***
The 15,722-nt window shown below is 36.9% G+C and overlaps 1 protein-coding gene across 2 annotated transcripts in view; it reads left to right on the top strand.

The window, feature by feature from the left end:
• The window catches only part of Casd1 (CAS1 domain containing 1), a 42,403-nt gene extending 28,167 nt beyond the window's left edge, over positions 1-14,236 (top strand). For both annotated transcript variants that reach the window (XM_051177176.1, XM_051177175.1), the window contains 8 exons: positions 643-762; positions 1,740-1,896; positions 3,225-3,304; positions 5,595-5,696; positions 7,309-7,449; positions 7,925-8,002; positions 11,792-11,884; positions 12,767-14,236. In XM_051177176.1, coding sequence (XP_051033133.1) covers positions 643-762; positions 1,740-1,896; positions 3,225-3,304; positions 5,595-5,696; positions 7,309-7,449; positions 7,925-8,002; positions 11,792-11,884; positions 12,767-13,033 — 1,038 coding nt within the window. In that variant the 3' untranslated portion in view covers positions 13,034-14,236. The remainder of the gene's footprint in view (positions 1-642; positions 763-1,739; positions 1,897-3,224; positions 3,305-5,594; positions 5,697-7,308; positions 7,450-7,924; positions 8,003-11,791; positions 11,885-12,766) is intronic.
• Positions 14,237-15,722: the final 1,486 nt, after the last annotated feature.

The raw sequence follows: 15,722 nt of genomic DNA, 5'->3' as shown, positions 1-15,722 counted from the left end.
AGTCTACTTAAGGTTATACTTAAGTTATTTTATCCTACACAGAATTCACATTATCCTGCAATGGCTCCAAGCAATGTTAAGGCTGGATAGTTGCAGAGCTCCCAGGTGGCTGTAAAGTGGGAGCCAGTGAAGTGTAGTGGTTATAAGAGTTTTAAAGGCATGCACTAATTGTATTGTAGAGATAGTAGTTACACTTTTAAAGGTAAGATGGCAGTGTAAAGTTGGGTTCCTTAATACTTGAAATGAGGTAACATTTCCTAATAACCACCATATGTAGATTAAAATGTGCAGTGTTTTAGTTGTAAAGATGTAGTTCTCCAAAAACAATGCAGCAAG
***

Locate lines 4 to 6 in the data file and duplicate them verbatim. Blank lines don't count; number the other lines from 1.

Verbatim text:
• Positions 14,237-15,722: the final 1,486 nt, after the last annotated feature.

The raw sequence follows: 15,722 nt of genomic DNA, 5'->3' as shown, positions 1-15,722 counted from the left end.
AGTCTACTTAAGGTTATACTTAAGTTATTTTATCCTACACAGAATTCACATTATCCTGCAATGGCTCCAAGCAATGTTAAGGCTGGATAGTTGCAGAGCTCCCAGGTGGCTGTAAAGTGGGAGCCAGTGAAGTGTAGTGGTTATAAGAGTTTTAAAGGCATGCACTAATTGTATTGTAGAGATAGTAGTTACACTTTTAAAGGTAAGATGGCAGTGTAAAGTTGGGTTCCTTAATACTTGAAATGAGGTAACATTTCCTAATAACCACCATATGTAGATTAAAATGTGCAGTGTTTTAGTTGTAAAGATGTAGTTCTCCAAAAACAATGCAGCAAG